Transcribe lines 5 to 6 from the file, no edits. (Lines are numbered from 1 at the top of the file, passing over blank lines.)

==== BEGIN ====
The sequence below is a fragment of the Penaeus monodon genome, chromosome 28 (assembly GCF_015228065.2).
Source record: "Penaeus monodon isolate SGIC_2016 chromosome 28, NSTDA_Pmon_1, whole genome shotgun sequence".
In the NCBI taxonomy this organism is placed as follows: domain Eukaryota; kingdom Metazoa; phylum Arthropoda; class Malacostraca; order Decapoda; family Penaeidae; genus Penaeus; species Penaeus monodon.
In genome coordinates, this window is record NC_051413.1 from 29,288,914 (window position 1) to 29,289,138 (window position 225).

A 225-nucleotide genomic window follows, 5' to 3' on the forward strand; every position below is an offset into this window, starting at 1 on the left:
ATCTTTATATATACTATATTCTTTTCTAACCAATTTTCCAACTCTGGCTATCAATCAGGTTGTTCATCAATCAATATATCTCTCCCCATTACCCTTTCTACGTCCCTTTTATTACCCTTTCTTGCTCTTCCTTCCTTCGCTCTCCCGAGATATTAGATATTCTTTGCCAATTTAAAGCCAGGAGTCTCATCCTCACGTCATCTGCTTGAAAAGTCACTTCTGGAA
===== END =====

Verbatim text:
A 225-nucleotide genomic window follows, 5' to 3' on the forward strand; every position below is an offset into this window, starting at 1 on the left:
ATCTTTATATATACTATATTCTTTTCTAACCAATTTTCCAACTCTGGCTATCAATCAGGTTGTTCATCAATCAATATATCTCTCCCCATTACCCTTTCTACGTCCCTTTTATTACCCTTTCTTGCTCTTCCTTCCTTCGCTCTCCCGAGATATTAGATATTCTTTGCCAATTTAAAGCCAGGAGTCTCATCCTCACGTCATCTGCTTGAAAAGTCACTTCTGGAA